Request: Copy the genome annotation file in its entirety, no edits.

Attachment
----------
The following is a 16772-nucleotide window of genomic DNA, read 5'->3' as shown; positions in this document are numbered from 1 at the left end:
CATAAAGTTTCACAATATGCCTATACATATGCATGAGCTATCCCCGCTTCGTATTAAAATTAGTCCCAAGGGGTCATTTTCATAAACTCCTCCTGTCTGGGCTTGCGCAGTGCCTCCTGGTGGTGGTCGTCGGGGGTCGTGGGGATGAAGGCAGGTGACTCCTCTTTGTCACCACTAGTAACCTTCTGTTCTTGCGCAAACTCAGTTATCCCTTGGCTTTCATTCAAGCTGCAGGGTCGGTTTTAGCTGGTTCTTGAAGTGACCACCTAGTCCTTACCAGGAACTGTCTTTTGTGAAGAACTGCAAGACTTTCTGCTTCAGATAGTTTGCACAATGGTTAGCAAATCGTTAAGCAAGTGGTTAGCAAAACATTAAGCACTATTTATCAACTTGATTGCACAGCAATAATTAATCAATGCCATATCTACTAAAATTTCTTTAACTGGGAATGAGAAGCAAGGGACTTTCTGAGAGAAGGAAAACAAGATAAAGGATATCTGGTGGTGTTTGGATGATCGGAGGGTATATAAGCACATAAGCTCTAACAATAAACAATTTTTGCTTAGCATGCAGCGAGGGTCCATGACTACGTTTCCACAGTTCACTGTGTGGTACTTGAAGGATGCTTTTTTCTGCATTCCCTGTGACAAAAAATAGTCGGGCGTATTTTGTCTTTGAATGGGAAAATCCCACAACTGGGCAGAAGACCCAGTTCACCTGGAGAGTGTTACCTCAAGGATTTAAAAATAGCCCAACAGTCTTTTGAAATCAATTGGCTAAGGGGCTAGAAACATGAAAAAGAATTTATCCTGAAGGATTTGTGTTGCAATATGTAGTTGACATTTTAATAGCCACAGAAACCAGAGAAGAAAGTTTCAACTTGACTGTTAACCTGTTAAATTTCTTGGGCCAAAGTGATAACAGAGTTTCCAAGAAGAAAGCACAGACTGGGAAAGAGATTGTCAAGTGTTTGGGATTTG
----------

The following is a 16772-nucleotide window of genomic DNA, read 5'->3' as shown; positions in this document are numbered from 1 at the left end:
CATAAAGTTTCACAATATGCCTATACATATGCATGAGCTATCCCCGCTTCGTATTAAAATTAGTCCCAAGGGGTCATTTTCATAAACTCCTCCTGTCTGGGCTTGCGCAGTGCCTCCTGGTGGTGGTCGTCGGGGGTCGTGGGGATGAAGGCAGGTGACTCCTCTTTGTCACCACTAGTAACCTTCTGTTCTTGCGCAAACTCAGTTATCCCTTGGCTTTCATTCAAGCTGCAGGGTCGGTTTTAGCTGGTTCTTGAAGTGACCACCTAGTCCTTACCAGGAACTGTCTTTTGTGAAGAACTGCAAGACTTTCTGCTTCAGATAGTTTGCACAATGGTTAGCAAATCGTTAAGCAAGTGGTTAGCAAAACATTAAGCACTATTTATCAACTTGATTGCACAGCAATAATTAATCAATGCCATATCTACTAAAATTTCTTTAACTGGGAATGAGAAGCAAGGGACTTTCTGAGAGAAGGAAAACAAGATAAAGGATATCTGGTGGTGTTTGGATGATCGGAGGGTATATAAGCACATAAGCTCTAACAATAAACAATTTTTGCTTAGCATGCAGCGAGGGTCCATGACTACGTTTCCACAGTTCACTGTGTGGTACTTGAAGGATGCTTTTTTCTGCATTCCCTGTGACAAAAAATAGTCGGGCGTATTTTGTCTTTGAATGGGAAAATCCCACAACTGGGCAGAAGACCCAGTTCACCTGGAGAGTGTTACCTCAAGGATTTAAAAATAGCCCAACAGTCTTTTGAAATCAATTGGCTAAGGGGCTAGAAACATGAAAAAGAATTTATCCTGAAGGATTTGTGTTGCAATATGTAGTTGACATTTTAATAGCCACAGAAACCAGAGAAGAAAGTTTCAACTTGACTGTTAACCTGTTAAATTTCTTGGGCCAAAGTGATAACAGAGTTTCCAAGAAGAAAGCACAGACTGGGAAAGAGATTGTCAAGTGTTTGGGATTTG